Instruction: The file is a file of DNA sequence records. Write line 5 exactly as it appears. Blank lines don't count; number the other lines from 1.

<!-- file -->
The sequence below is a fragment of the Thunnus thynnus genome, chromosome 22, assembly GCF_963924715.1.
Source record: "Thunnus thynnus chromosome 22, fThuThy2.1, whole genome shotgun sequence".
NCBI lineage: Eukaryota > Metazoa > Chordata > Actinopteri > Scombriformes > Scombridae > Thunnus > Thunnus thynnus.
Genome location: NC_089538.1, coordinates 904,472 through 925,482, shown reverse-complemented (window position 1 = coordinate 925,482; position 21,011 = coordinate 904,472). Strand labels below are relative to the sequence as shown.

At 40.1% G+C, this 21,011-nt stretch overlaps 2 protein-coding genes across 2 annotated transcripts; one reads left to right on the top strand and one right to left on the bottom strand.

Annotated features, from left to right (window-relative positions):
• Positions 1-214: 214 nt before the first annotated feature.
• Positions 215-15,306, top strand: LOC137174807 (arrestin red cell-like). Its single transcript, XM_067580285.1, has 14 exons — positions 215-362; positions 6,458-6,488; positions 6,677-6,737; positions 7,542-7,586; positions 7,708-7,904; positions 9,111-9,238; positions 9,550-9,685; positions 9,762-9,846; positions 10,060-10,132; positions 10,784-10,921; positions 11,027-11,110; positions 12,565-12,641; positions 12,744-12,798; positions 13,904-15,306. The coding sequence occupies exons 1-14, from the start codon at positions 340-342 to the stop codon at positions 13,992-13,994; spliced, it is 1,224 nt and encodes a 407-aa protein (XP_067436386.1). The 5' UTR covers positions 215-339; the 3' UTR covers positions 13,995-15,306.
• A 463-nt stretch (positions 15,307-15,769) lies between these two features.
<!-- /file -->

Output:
At 40.1% G+C, this 21,011-nt stretch overlaps 2 protein-coding genes across 2 annotated transcripts; one reads left to right on the top strand and one right to left on the bottom strand.